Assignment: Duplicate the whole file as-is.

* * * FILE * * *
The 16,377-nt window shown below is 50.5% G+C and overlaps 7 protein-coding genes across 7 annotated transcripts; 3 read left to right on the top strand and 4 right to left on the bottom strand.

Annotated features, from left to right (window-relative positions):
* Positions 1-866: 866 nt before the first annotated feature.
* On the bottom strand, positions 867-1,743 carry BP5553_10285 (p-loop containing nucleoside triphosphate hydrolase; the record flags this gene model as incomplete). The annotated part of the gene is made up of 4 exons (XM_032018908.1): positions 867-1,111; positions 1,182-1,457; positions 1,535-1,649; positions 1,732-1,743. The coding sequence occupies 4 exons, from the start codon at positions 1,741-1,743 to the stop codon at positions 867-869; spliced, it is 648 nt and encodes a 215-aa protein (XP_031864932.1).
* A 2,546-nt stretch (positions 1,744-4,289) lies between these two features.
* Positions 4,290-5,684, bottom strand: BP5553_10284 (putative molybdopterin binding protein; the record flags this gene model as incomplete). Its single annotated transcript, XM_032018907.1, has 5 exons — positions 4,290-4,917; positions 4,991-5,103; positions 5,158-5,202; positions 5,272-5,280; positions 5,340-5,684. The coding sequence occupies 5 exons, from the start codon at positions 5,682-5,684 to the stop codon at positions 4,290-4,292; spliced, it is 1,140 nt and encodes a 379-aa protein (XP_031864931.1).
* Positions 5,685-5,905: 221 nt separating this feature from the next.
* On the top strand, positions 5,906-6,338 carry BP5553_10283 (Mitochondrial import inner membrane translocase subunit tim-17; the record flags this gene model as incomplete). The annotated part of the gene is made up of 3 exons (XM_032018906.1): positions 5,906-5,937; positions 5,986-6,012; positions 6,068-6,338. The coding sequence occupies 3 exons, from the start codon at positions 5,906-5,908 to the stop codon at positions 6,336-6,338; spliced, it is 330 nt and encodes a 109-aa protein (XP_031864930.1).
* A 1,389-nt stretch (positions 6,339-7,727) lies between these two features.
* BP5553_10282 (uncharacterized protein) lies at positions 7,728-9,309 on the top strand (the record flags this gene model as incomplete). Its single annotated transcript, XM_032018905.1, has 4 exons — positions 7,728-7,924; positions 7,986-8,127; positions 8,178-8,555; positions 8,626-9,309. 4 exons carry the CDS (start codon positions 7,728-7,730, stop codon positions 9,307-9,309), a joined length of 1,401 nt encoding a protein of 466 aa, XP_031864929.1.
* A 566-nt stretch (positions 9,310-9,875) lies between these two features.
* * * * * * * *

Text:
The 16,377-nt window shown below is 50.5% G+C and overlaps 7 protein-coding genes across 7 annotated transcripts; 3 read left to right on the top strand and 4 right to left on the bottom strand.

Annotated features, from left to right (window-relative positions):
* Positions 1-866: 866 nt before the first annotated feature.
* On the bottom strand, positions 867-1,743 carry BP5553_10285 (p-loop containing nucleoside triphosphate hydrolase; the record flags this gene model as incomplete). The annotated part of the gene is made up of 4 exons (XM_032018908.1): positions 867-1,111; positions 1,182-1,457; positions 1,535-1,649; positions 1,732-1,743. The coding sequence occupies 4 exons, from the start codon at positions 1,741-1,743 to the stop codon at positions 867-869; spliced, it is 648 nt and encodes a 215-aa protein (XP_031864932.1).
* A 2,546-nt stretch (positions 1,744-4,289) lies between these two features.
* Positions 4,290-5,684, bottom strand: BP5553_10284 (putative molybdopterin binding protein; the record flags this gene model as incomplete). Its single annotated transcript, XM_032018907.1, has 5 exons — positions 4,290-4,917; positions 4,991-5,103; positions 5,158-5,202; positions 5,272-5,280; positions 5,340-5,684. The coding sequence occupies 5 exons, from the start codon at positions 5,682-5,684 to the stop codon at positions 4,290-4,292; spliced, it is 1,140 nt and encodes a 379-aa protein (XP_031864931.1).
* Positions 5,685-5,905: 221 nt separating this feature from the next.
* On the top strand, positions 5,906-6,338 carry BP5553_10283 (Mitochondrial import inner membrane translocase subunit tim-17; the record flags this gene model as incomplete). The annotated part of the gene is made up of 3 exons (XM_032018906.1): positions 5,906-5,937; positions 5,986-6,012; positions 6,068-6,338. The coding sequence occupies 3 exons, from the start codon at positions 5,906-5,908 to the stop codon at positions 6,336-6,338; spliced, it is 330 nt and encodes a 109-aa protein (XP_031864930.1).
* A 1,389-nt stretch (positions 6,339-7,727) lies between these two features.
* BP5553_10282 (uncharacterized protein) lies at positions 7,728-9,309 on the top strand (the record flags this gene model as incomplete). Its single annotated transcript, XM_032018905.1, has 4 exons — positions 7,728-7,924; positions 7,986-8,127; positions 8,178-8,555; positions 8,626-9,309. 4 exons carry the CDS (start codon positions 7,728-7,730, stop codon positions 9,307-9,309), a joined length of 1,401 nt encoding a protein of 466 aa, XP_031864929.1.
* A 566-nt stretch (positions 9,310-9,875) lies between these two features.